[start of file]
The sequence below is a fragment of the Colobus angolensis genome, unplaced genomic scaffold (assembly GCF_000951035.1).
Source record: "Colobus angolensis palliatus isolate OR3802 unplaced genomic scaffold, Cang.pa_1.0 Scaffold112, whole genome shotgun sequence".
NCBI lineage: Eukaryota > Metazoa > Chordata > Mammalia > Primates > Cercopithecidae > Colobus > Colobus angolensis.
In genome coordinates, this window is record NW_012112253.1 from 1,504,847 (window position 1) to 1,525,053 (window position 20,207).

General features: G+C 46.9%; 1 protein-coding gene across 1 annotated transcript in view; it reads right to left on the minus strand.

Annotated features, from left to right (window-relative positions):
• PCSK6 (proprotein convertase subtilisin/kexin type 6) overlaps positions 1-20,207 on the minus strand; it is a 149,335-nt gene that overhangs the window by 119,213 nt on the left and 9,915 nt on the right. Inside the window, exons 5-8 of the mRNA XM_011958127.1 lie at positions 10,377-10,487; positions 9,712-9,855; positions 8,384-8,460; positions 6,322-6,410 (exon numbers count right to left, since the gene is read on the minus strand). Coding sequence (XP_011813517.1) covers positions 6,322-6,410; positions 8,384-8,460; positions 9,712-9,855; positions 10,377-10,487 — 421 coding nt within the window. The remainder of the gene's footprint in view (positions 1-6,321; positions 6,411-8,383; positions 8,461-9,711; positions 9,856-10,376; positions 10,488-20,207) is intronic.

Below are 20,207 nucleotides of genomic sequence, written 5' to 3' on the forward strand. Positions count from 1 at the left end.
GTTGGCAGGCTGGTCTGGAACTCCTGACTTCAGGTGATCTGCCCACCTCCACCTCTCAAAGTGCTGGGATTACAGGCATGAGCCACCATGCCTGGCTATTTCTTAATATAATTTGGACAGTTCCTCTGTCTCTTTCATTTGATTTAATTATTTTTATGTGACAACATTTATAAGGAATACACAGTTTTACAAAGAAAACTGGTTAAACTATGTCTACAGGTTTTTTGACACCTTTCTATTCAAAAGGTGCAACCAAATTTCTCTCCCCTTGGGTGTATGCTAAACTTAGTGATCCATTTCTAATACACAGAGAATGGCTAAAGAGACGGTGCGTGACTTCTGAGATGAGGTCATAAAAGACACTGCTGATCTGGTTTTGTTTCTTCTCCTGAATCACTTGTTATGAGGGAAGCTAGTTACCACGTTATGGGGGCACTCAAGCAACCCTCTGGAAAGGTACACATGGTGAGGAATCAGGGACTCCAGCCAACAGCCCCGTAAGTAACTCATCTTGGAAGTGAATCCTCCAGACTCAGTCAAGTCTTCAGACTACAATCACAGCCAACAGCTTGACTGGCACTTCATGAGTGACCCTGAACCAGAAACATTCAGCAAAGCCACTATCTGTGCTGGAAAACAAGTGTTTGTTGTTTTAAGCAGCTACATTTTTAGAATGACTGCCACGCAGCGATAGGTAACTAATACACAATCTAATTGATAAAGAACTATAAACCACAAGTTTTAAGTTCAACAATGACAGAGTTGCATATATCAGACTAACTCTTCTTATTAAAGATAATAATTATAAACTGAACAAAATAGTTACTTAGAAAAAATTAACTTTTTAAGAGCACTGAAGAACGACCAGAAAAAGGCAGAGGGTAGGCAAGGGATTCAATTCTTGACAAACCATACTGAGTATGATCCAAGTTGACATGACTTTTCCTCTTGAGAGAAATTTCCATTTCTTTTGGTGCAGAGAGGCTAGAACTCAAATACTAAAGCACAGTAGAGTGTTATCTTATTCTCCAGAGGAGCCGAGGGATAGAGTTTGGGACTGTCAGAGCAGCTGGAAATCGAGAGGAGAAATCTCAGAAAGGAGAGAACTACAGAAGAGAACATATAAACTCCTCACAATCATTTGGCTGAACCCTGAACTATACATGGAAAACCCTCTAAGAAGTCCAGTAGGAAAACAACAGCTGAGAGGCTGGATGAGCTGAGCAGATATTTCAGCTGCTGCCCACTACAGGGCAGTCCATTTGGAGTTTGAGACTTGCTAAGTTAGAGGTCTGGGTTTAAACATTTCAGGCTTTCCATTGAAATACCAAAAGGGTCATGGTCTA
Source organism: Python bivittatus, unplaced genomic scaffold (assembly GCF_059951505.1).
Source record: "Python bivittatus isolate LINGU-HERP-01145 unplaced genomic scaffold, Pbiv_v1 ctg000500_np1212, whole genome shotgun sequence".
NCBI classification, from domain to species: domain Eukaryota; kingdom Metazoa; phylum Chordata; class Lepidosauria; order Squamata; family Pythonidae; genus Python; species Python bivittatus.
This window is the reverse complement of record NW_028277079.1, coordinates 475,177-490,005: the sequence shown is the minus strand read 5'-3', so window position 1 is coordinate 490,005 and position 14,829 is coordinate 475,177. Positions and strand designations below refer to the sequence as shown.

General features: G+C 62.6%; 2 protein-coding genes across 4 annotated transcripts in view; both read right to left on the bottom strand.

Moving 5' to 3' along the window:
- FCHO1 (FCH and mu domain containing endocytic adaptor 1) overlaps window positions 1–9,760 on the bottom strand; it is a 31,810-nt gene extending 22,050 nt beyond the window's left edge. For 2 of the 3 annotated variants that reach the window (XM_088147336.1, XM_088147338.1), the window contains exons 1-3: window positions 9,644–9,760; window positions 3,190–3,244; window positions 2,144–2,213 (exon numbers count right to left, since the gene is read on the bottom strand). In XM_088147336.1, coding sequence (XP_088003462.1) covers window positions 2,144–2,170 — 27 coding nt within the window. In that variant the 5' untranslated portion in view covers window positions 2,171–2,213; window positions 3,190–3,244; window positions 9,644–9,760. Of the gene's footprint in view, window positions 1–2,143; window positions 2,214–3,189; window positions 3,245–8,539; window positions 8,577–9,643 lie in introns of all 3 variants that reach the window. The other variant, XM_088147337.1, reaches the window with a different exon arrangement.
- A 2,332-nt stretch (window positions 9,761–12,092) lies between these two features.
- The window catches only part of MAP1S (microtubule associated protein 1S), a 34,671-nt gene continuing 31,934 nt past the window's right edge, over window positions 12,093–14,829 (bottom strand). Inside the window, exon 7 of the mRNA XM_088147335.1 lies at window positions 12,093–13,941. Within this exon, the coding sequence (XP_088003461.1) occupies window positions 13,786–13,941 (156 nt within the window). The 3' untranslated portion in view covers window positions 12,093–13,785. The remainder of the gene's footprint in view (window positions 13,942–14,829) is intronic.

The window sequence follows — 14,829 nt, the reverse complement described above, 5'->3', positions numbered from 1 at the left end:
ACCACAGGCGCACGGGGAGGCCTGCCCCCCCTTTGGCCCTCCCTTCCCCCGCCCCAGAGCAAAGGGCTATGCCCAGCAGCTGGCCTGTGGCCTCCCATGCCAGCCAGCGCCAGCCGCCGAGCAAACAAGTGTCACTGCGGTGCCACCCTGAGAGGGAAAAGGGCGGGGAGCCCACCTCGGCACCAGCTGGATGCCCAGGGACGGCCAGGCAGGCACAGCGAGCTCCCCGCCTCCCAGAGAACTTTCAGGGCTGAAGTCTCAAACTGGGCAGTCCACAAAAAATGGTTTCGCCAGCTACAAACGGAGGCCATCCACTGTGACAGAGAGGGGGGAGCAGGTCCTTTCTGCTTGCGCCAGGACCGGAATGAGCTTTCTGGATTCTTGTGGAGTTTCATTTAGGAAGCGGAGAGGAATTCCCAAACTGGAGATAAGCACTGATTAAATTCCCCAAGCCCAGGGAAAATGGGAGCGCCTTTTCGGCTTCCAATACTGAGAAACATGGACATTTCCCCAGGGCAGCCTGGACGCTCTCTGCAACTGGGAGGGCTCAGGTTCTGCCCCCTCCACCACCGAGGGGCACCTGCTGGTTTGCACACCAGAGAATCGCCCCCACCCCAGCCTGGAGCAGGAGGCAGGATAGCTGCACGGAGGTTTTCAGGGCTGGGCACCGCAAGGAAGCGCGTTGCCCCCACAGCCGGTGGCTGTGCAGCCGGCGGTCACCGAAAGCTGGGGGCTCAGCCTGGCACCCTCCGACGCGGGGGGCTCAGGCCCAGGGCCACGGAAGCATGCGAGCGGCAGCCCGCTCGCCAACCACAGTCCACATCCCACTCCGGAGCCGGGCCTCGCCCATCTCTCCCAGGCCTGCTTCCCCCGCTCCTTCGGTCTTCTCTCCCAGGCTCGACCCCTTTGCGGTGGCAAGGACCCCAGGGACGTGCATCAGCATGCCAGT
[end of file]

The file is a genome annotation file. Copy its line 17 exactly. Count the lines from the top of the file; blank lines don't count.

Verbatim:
- A 2,332-nt stretch (window positions 9,761–12,092) lies between these two features.